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Remembering Betty White


And finally today, we want to take a look back at the long life and career of Betty White. White died Friday at the age of 99, just a couple weeks shy of her 100th birthday. A presence on TV going back decades, White was part of the legendary casts of both the "Golden Girls" and "The Mary Tyler Moore Show," where she played Sue Ann Nivens, the so-called happy homemaker who was sweet on the outside and mischievous on the inside.


BETTY WHITE: (As Sue Ann Nivens) Oh, hi, Mary. I see you're off.

MARY TYLER MOORE: (As Mary Richards) Yep.

WHITE: (As Sue Ann Nivens) Now, you can have fun at that wedding.

TYLER MOORE: (As Mary Richards) Oh, thanks.

WHITE: (As Sue Ann Nivens) And don't forget to kiss all the ushers for me.

TYLER MOORE: (As Mary Richards) Sue Ann, you don't kiss the ushers in a wedding.

WHITE: (As Sue Ann Nivens) Mary, dear, don't tell me how to have fun at a wedding.


FLORIDO: NPR's pop culture correspondent Linda Holmes is here to talk about Betty White. Welcome, Linda.

LINDA HOLMES, BYLINE: Thank you so much for having me.

FLORIDO: You wrote a remembrance of Betty White and talked about how her career on TV went back a really long way.

HOLMES: It sure did. She had her own syndicated show in the 1950s called "Life With Elizabeth." But a lot of people, I think, got to know her in the 1960s, when she was a ubiquitous celebrity guest on talk shows and especially on game shows. One of those game shows was "Password." That's where she met her husband, Allen Ludden, who was the host. So apparently, she made quite an impression. She was really, really sharp, very good on that show, wonderful on "Match Game," some other ones. She was just a very, very clever, clever lady.

FLORIDO: She was also part of the cast of "The Mary Tyler Moore Show," as we mentioned earlier. She played Sue Ann Nevins on that show. What did Sue Ann get from Betty White?

HOLMES: Well, Sue Ann was this seemingly very sweet woman who did this show as the happy homemaker. But off camera, Sue Ann was very sharp-tongued, very flirtatious, to put it mildly, very different from that kind of squeaky-clean image. And Betty White is just tremendous in that part. She's funny, and she's so in control of the delivery. This is a clip of Sue Ann auditioning for a segment called News from a Woman's Point of View.


TED KNIGHT: (As Ted Baxter) And now with a new feature, News from a Woman's Point of View, Sue Ann Nevins.

WHITE: (As Sue Ann Nevins) Thank you very much, Ted. And good evening. Massive mudslides wreak havoc. Late last evening...


WHITE: (As Sue Ann Nevins) ...Huge mudslides in south central Alaska buried the picturesque little village of Norsk, long noted for its tapestries and woolly artifacts.


WHITE: (As Sue Ann Nevins) Apple-cheeked housewives bustling down the cobbled streets were swept away by slithering mounds of mud.


WHITE: (As Sue Ann Nevins) Let's all hope that survivors remembered that stubborn grime can be removed with a blend of...


WHITE: (As Sue Ann Nevins) ...Warm water and cornstarch.

FLORIDO: (Laughter).

HOLMES: You can really hear how Betty White just has such control over those little flips back and forth between kind of the sweet and the savory, the big grin and the - those really dark words. That's the delightful part of it. She's just an incredibly controlled performer.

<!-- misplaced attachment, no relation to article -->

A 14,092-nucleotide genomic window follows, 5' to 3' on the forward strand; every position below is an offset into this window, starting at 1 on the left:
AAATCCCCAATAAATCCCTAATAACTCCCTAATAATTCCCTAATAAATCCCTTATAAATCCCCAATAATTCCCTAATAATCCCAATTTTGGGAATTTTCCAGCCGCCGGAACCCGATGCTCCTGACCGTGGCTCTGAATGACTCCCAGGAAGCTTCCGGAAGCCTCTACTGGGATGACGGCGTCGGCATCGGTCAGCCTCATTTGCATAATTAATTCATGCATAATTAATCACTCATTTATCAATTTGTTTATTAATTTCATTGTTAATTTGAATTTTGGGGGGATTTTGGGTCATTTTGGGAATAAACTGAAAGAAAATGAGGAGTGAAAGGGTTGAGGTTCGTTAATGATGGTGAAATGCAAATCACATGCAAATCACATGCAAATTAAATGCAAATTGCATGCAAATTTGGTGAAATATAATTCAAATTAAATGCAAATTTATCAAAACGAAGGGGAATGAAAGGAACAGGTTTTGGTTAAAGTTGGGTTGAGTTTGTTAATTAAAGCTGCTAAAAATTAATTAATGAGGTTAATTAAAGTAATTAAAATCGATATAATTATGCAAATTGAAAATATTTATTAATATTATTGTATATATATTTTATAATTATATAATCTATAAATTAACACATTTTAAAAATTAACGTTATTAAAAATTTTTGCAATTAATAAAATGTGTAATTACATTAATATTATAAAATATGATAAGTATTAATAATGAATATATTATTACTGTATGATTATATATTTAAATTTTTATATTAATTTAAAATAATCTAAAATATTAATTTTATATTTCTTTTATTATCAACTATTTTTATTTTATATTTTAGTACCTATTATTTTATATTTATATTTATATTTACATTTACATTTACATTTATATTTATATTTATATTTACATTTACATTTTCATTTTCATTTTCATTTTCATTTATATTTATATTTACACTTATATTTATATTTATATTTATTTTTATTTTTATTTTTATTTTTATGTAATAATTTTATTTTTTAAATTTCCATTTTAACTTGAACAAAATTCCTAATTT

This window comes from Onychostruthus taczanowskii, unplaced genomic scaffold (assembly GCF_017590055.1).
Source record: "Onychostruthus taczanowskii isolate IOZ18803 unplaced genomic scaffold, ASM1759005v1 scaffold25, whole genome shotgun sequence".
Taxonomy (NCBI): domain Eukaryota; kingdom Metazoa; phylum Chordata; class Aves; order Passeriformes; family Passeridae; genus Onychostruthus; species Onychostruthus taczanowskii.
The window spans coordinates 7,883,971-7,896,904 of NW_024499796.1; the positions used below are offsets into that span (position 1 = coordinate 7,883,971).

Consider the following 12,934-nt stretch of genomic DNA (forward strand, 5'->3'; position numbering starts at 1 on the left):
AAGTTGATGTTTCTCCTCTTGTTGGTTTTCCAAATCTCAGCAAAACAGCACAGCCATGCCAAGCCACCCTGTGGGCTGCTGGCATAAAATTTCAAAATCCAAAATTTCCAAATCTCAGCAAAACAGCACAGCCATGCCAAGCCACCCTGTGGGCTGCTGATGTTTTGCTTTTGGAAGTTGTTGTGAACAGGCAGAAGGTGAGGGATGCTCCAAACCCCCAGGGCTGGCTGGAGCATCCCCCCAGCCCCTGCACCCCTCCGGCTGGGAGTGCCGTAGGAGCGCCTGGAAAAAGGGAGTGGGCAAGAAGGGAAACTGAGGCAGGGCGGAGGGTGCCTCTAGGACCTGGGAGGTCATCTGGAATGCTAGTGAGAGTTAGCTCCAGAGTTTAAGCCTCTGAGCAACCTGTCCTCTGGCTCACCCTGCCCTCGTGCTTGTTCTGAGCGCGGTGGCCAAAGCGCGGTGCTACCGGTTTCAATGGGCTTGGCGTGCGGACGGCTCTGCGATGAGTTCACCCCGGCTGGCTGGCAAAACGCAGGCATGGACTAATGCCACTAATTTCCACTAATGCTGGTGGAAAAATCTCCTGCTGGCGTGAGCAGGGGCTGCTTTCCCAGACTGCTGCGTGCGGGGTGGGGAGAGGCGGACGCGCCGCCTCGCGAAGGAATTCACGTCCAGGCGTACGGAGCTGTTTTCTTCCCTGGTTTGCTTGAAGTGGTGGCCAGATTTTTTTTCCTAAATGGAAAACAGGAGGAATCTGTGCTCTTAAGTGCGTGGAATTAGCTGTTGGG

FLORIDO: Why do you think that even after these really iconic roles, people still cared about her as a pop culture figure decades later, for the rest of her life, right up until she died?

HOLMES: I think at some point, Betty White fandom kind of took on a life of its own. Like, she was sort of everybody's favorite raunchy grandma. And I don't think that's entirely fair to her because she was so much more than that.


HOLMES: But for whatever reason, she stayed in the pop culture spotlight, doing things like hosting "Saturday Night Live" after this big fan campaign to get her a hosting slot. She appeared in a Super Bowl commercial. She just worked and worked and worked. She really never stopped. She was a regular on the sitcom "Hot In Cleveland" into her 90s - not a common thing to do.

FLORIDO: How do you even start to sum up the story of an actor who worked for that long? Is there a single thread you think that ties all of her work together?

HOLMES: Well, I think starting when she had that show of her own in the 1950s, she was somebody who pushed on people's ideas about women in television. She could be sort of broad and daffy. She could be very sharp and acidic. And then she had this whole career pretty much playing herself on "Match Game" or "The Tonight Show" or what have you. And she refused to get stuck in a single mode of comedy or a single kind of role. She was truly, truly one of a kind, which is something people so often say. And it's rarely quite as true as it was with Betty White.

FLORIDO: Well, we'll miss her. That was NPR's pop culture correspondent Linda Holmes talking about the long, distinguished career and enduring appeal of Betty White, who left us before we moved into the new year just shy of her 100th birthday. Linda, thanks for joining us.

HOLMES: Thank you, Adrian.


CINDY FEE: (Singing) Thank you for being a friend. Traveled down the road and back again. Your heart is true. You're a pal and a confidant. Transcript provided by NPR, Copyright NPR.

Linda Holmes is a pop culture correspondent for NPR and the host of Pop Culture Happy Hour. She began her professional life as an attorney. In time, however, her affection for writing, popular culture, and the online universe eclipsed her legal ambitions. She shoved her law degree in the back of the closet, gave its living room space to DVD sets of The Wire, and never looked back.